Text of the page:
Why Conventional Wisdom Is the Enemy of Marketing Innovation

By the time innovative, creative and insightful marketing trends become conventional marketing wisdom, they are no longer innovative, creative or insightful.

(via: Hammock.com Idea Email) By the time innovative, creative and insightful marketing trends become conventional marketing wisdom, they are no longer innovative, creative or insightful.

Conventional wisdom is where innovation goes to become institutionalized, codified and organized around an ecosystem of conferences, acronyms and buzzwords. Conventional wisdom is where innovation goes to receive venture funding, branding and a corps of true believers who are willing to master its language, metrics and software platforms.

(Continue reading on Hammock.com…)

Customers Don’t Want Your Content

Key to content marketing: help customers become smarter.

While lots of people (including me) call it “content marketing,” I’ve yet to meet anyone who says they want content. Contentment, yes, but content?

People want knowledge, insight, expertise, wisdom, to laugh, to be entertained.

People want to know how to move a Google doc into a Google Drive folder or help in deciding which among 20 different paper shredders should they buy or where’s the closest place they can order breakfast food for supper.

People want to learn new things, lose weight, be better at bocce, or know what bocce is or have someone explain to them  how no-one they know likes Donald Trump but he leads in the polls.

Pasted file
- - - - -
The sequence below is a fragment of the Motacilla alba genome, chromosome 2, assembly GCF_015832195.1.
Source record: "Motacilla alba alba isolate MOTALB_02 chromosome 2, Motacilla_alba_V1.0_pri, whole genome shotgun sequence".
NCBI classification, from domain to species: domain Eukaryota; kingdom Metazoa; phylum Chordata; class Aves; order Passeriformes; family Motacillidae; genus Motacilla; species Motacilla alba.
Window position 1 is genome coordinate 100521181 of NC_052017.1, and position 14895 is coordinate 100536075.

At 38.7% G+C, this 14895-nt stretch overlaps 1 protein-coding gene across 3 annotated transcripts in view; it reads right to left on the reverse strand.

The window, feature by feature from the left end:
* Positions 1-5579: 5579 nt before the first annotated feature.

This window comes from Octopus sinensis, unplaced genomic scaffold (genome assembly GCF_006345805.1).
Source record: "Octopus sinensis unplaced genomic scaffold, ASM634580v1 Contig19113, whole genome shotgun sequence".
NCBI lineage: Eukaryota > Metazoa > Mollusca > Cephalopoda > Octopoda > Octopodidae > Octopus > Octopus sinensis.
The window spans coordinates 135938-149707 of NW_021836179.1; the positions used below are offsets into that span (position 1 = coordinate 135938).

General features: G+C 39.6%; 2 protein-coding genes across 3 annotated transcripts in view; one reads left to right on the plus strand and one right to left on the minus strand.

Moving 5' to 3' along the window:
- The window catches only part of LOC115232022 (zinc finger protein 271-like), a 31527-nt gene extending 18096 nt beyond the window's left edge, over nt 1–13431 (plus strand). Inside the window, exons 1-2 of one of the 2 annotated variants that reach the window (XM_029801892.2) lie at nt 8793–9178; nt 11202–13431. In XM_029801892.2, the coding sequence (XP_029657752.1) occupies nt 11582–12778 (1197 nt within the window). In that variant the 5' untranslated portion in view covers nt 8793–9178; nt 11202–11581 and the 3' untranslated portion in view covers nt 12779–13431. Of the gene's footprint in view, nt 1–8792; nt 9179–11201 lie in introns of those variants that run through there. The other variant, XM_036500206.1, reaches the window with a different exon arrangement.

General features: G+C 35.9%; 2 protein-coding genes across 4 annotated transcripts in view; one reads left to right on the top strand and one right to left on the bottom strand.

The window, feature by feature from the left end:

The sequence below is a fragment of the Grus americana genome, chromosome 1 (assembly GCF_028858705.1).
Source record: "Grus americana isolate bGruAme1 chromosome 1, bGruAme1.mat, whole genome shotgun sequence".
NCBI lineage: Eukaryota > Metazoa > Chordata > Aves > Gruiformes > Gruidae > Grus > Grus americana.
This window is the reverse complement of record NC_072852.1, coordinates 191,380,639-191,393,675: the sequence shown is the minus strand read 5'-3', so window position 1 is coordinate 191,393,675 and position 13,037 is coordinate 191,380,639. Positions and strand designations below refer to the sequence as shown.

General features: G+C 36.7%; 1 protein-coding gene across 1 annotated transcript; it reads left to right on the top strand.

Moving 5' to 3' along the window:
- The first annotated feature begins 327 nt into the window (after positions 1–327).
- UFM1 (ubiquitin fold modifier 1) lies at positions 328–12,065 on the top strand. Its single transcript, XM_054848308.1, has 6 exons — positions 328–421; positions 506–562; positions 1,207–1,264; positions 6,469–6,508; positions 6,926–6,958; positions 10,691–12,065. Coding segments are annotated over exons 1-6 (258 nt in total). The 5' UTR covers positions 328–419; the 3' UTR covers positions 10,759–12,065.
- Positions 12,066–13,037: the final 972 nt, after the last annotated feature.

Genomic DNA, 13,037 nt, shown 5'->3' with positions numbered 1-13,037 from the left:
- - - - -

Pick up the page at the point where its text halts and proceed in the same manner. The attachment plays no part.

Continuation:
florida-whiteboardGive people such knowledge and you won’t need to pay for expensive infographics. (The late Tim Russert didn’t need high-tech graphics to make people smarter.)

So here’s how to become great at using content to increase revenues, create long-term customer relationships and many other things you’d rather tell the boss about that how many pieces of content you’ve posted:

Stop thinking about this thing where companies use content in their marketing as “content” or “marketing.” Focus  rather on developing as many ways as possible that enable you to help your customers become smarter.

They’ll love you and you’ll become marketer of the year.


(Sidenote: Whenever I write something like this, I feel the need to credit Doc Searls. He makes me smarter all the time.)

Owning a Tablesaw Doesn’t Make You a Carpenter

As with the desktop publishing myth, a company can purchase all of the software and mine all the data, only to discover that it is the talent, experience, creativity, skills and intelligence of the people using those tools that will determine the success or failure of an organization’s marketing.

The current Hammock Idea Email uses several analogies that remind us of something we should all know by now, but keep trying to convince ourselves isn’t true: that “tools” are only as good as the people who use them. Don’t just “get” tools. Learn how to use them.